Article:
# Equation for trapzoidal motion in motors

• baby_1
In a trapezoidal motion, velocity is constant for some time, then increases or decreases linearly, then is constant again. That doesn't describe the motor's motion as shown in your graph.In summary, your graph does not represent the motor's motion, and you can't determine the total distance traveled from the graph.
baby_1
Hello,
For a motor, we need to calculate the traveled distance and proper timing for its motion. Here is the trapzodial motion of our motor( we need that our motor traveled 20 degree in 2 seconds). (where t2=2t1)

we know that the traveled distance is surface of our velocity diagram. So:

$\frac{1}{2}at_{1}+V_{0}t_{2}+\frac{1}{2}at_{1}=\Theta_{T}=>(V_{0}=at_{1},t_{2}=2t_{1} )=>t_{1}=\sqrt{\frac{\Theta_{T}}{3a}}$
for having t1=.5s @ theta=20 degree-> a=27.
by solving this equation we find t1=.49 and t2=.99 which seems be correct.

However, By calculating this equation for theta=90 degree (a=27) =>t1=1.29, t2=2.58. I calculated traveled distance:
$\Theta_{1}=\frac{1}{2}at_{1}=22.46 degree$
$V=at=>V_{0}=at_{1}=> \Theta_{2}=V_{0}t_{2}=at_{1}t_{2}=89.9 degree$
$\Theta_{3}=\frac{1}{2}at_{1}=22.46 degree$
$\Theta_{1}+\Theta_{2}+\Theta_{3}>90$

what is my mistake?

I believe your post has some typos but anyway:
$$t_1=\sqrt{\frac{\Theta_T}{3a}}$$ looks correct to me. But when I apply it for ##\Theta_T=90## and ##a=27## I get ##t_1=1.05##. ##t_2=2.1##

Last edited:
baby_1
baby_1 said:
Summary:: Trapzoidal motion

Hello,
For a motor, we need to calculate the traveled distance and proper timing for its motion. Here is the trapzodial motion of our motor( we need that our motor traveled 20 degree in 2 seconds). (where t2=2t1)
Do you mean that the motor rotated 20 degrees in 2 seconds?
Your problem description is very confusing. The motor is not traveling on a trapezoidal path. This is a graph of velocity vs. time.
baby_1 said:
View attachment 263146

we know that the traveled distance is surface of our velocity diagram. So:

$\frac{1}{2}at_{1}+V_{0}t_{2}+\frac{1}{2}at_{1}=\Theta_{T}=>(V_{0}=at_{1},t_{2}=2t_{1} )=>t_{1}=\sqrt{\frac{\Theta_{T}}{3a}}$
for having t1=.5s @ theta=20 degree-> a=27.
by solving this equation we find t1=.49 and t2=.99 which seems be correct.
From what you already said, total time is 2 seconds, and t2 = 2t1, so t1 = 0.5 sec. and t2 = 1.0 sec.
baby_1 said:
However, By calculating this equation for theta=90 degree (a=27) =>t1=1.29, t2=2.58. I calculated traveled distance:
$\Theta_{1}=\frac{1}{2}at_{1}=22.46 degree$
$V=at=>V_{0}=at_{1}=> \Theta_{2}=V_{0}t_{2}=at_{1}t_{2}=89.9 degree$
$\Theta_{3}=\frac{1}{2}at_{1}=22.46 degree$
$\Theta_{1}+\Theta_{2}+\Theta_{3}>90$

what is my mistake?
From your graph, at the start acceleration a is constant and positive, reaching a maximum velocity of v0 in the first 1/2 second. Velocity v is constant for the next full second. At t = 1.5 second, the motor decelerates from v0 to 0, so a is negative.

I am really appreciative of your response.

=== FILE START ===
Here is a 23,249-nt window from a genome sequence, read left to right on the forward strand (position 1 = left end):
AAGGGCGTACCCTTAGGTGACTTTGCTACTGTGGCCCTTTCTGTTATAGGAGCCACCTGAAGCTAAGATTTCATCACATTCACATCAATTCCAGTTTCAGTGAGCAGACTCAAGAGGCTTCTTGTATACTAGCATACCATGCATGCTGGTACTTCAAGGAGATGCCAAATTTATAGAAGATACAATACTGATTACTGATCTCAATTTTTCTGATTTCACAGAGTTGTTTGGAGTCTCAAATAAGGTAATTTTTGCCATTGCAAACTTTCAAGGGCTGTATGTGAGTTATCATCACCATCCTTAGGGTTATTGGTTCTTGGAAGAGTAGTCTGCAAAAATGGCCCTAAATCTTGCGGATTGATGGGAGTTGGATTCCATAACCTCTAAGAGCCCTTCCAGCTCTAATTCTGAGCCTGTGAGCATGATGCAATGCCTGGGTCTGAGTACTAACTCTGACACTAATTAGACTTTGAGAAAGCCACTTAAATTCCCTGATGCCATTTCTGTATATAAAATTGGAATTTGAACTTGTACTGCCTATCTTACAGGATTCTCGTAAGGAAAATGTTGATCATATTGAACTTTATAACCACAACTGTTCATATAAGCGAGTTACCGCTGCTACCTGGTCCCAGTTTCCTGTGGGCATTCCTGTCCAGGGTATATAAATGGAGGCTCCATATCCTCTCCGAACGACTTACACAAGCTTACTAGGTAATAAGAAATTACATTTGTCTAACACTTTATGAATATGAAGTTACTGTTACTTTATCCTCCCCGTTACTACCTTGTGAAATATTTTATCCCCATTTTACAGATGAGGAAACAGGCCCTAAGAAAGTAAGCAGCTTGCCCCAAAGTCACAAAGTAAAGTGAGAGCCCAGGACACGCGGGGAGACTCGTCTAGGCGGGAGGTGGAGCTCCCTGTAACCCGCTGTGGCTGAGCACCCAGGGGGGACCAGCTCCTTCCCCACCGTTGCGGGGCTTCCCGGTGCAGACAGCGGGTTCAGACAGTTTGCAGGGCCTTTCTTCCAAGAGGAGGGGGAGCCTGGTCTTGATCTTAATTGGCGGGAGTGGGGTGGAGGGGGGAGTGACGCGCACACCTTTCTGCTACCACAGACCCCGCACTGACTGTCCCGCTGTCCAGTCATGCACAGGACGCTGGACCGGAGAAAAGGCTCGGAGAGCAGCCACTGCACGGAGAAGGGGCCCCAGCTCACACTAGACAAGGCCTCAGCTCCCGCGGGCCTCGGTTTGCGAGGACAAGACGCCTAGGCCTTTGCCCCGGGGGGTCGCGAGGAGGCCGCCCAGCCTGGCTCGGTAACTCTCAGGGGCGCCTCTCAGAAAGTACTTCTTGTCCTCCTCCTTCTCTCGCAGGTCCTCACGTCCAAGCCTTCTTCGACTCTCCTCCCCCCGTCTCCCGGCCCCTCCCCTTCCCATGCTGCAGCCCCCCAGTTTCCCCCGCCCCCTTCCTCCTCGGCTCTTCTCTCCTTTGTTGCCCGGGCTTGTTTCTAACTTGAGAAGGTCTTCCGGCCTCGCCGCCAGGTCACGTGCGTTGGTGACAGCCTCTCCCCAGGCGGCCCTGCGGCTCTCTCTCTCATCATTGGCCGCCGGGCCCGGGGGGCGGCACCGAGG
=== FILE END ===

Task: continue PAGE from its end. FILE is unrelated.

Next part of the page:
Thanks Delta2 , I see that I calculated wrongly and it works fine.
Thanks Mark44 , but I didn't calculate the traveled distance via velocity equation I calculated the traveled distance via surface of the diagram where the value is positive every where.

baby_1 said:
Thanks Mark44 , but I didn't calculate the traveled distance via velocity equation I calculated the traveled distance via surface of the diagram where the value is positive every where.
What does the diagram represent? You didn't label the axes, but the horizontal axis is time, and the vertical axis appears to be velocity (##v_0## is marked on it).

If this is a graph of velocity vs. time, it doesn't make any sense to calculate the total distance traveled base on the length of the three segments that make up the graph.

As I mentioned before, in the first half second, velocity appears to be increasing from 0 to ##v_0##. In the next second, velocity is constant, and in the last half second, velocity is decreasing from ##v_0## back to 0. This means that that acceleration a is negative in the last half second.

Also, the motor is not moving trapezoidally, at least if I understand what your graph is supposed to represent.

## 1. What is the equation for trapezoidal motion in motors?

The equation for trapezoidal motion in motors is typically represented as s(t) = s0 + v0t + 1/2at2, where s(t) is the position of the motor at time t, s0 is the initial position, v0 is the initial velocity, and a is the acceleration.

## 2. How is trapezoidal motion used in motors?

Trapezoidal motion is commonly used in motors to control the speed and position of the motor. It involves ramping up the motor's speed to a desired velocity, maintaining that velocity for a period of time, and then ramping down the speed to come to a stop at a specific position.

## 3. What are the advantages of using trapezoidal motion in motors?

There are several advantages to using trapezoidal motion in motors. It allows for precise control of the motor's speed and position, resulting in smoother and more accurate movements. It also helps to reduce wear and tear on the motor, as it avoids sudden changes in speed and direction.

## 4. Can trapezoidal motion be used in all types of motors?

Yes, trapezoidal motion can be used in a variety of motors, including DC motors, stepper motors, and servo motors. However, the specific implementation may vary depending on the type of motor and its capabilities.

## 5. Are there any limitations to using trapezoidal motion in motors?

One limitation of trapezoidal motion in motors is that it may not be suitable for applications that require very high speeds or very precise positioning. In these cases, other motion control techniques such as sinusoidal or profiled motion may be more appropriate.

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